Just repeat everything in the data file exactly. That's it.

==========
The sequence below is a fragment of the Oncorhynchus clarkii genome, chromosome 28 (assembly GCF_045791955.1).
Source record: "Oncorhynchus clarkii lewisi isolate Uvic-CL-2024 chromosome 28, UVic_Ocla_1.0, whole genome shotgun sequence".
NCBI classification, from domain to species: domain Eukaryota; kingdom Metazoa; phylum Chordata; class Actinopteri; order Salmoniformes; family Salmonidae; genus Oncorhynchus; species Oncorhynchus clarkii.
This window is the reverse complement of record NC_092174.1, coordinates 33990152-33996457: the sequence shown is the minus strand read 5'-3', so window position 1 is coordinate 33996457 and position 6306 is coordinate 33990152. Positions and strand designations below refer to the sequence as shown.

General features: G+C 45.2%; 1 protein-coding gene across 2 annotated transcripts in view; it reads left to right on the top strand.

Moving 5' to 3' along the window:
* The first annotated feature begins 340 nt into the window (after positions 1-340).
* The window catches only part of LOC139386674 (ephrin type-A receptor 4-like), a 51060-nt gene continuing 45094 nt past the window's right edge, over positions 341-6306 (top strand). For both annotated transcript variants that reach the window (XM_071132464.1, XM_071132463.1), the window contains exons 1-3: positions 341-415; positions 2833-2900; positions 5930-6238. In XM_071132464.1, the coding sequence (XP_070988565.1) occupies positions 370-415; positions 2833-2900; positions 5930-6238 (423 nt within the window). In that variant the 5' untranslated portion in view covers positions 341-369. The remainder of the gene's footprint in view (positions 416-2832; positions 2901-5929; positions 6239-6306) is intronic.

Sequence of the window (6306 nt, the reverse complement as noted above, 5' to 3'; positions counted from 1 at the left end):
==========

The sequence below is a fragment of the Oncorhynchus clarkii genome, chromosome 28 (assembly GCF_045791955.1).
Source record: "Oncorhynchus clarkii lewisi isolate Uvic-CL-2024 chromosome 28, UVic_Ocla_1.0, whole genome shotgun sequence".
NCBI classification, from domain to species: domain Eukaryota; kingdom Metazoa; phylum Chordata; class Actinopteri; order Salmoniformes; family Salmonidae; genus Oncorhynchus; species Oncorhynchus clarkii.
This window is the reverse complement of record NC_092174.1, coordinates 33990152-33996457: the sequence shown is the minus strand read 5'-3', so window position 1 is coordinate 33996457 and position 6306 is coordinate 33990152. Positions and strand designations below refer to the sequence as shown.

General features: G+C 45.2%; 1 protein-coding gene across 2 annotated transcripts in view; it reads left to right on the top strand.

Moving 5' to 3' along the window:
* The first annotated feature begins 340 nt into the window (after positions 1-340).
* The window catches only part of LOC139386674 (ephrin type-A receptor 4-like), a 51060-nt gene continuing 45094 nt past the window's right edge, over positions 341-6306 (top strand). For both annotated transcript variants that reach the window (XM_071132464.1, XM_071132463.1), the window contains exons 1-3: positions 341-415; positions 2833-2900; positions 5930-6238. In XM_071132464.1, the coding sequence (XP_070988565.1) occupies positions 370-415; positions 2833-2900; positions 5930-6238 (423 nt within the window). In that variant the 5' untranslated portion in view covers positions 341-369. The remainder of the gene's footprint in view (positions 416-2832; positions 2901-5929; positions 6239-6306) is intronic.

Sequence of the window (6306 nt, the reverse complement as noted above, 5' to 3'; positions counted from 1 at the left end):